The problem with contemporary romance is that it always feels like somebody’s mom wrote it in 1983. By which I mean, that even though the characters are supposed to be around my age (25-39ish), they all sound like were rounded up at a mid-1980’s romantic comedy anachronism convention with all the quasi-post-second-wave-feminism gender politics associated therewith and executed with the kind of heavy-handed myopia you usually attribute to aging relations political opinions. You know what I mean. It is the story in which the hard-headed business woman-‘who may or may not be wearing shoulder-pads despite it being 1998-‘has to be taught the value of family and American value systems via the sexy, sexy courtship of a small-town, blue collar mechanic who reads Dickens and possibly has either an orphaned child or an orphaned dog to raise. The hero, invariably, has to learn to love again after the death/abandonment of his wife/mother/flighty younger sister and is also, possibly, in the process of trying to save the dying family business. Together they save the economy of Treacle Town just in time for Christmas/The Big Festival of Celebratoriness/The appearance of badly dressed businessmen. If it is a 1980’s teen romantic comedy, there also may or may not be a downhill ski-race and/or boat race that will save Grandpa Nick’s estate/bed & breakfast. This is also the plot to every Hallmark Christmas movie, all of which have aired within the last 3 weeks and all of which I have seen. Along with this entree of romance, you can choose five of the following side-dishes to mix and match: a wedding, a dog, a child, interfering parents, interfering friends, a Big Misunderstanding regarding a smoking hot member of the opposite sex who always turns out to be either gay or a sister, a sudden fear of commitment when no fear of commitment existed prior (let’s call the Deus Ex Matriphobia), the re-appearance of an ex-flame, and a serial killer.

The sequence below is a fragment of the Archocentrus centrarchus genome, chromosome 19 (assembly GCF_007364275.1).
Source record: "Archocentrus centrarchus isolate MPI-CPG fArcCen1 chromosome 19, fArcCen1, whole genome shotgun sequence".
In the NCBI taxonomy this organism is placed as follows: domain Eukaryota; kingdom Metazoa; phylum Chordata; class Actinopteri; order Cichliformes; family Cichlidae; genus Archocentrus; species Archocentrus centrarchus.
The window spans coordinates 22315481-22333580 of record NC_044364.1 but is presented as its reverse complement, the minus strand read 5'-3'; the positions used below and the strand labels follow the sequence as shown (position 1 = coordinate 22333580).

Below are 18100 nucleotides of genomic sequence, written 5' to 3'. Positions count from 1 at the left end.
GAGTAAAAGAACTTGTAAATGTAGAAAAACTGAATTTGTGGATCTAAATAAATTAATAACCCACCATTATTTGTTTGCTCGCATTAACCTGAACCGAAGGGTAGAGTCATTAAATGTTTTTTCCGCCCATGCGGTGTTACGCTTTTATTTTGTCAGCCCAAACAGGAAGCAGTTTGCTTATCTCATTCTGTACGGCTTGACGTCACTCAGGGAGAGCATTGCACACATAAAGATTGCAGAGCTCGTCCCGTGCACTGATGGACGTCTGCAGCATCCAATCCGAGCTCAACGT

A lot of people complain about the lack of historical accuracy in historical romance novels. Nobody complains about the lack of historical accuracy in contemporary romance novels. In fact, I would argue that there is more historical inaccuracy in contemporaries, and it is, in my not-so humble opinion, a much less forgivable sin. Presumably, the authors of contemporaries live now and thus should be aware of their own historical context. Alas, this is not the case as above aforementioned plot devices detail.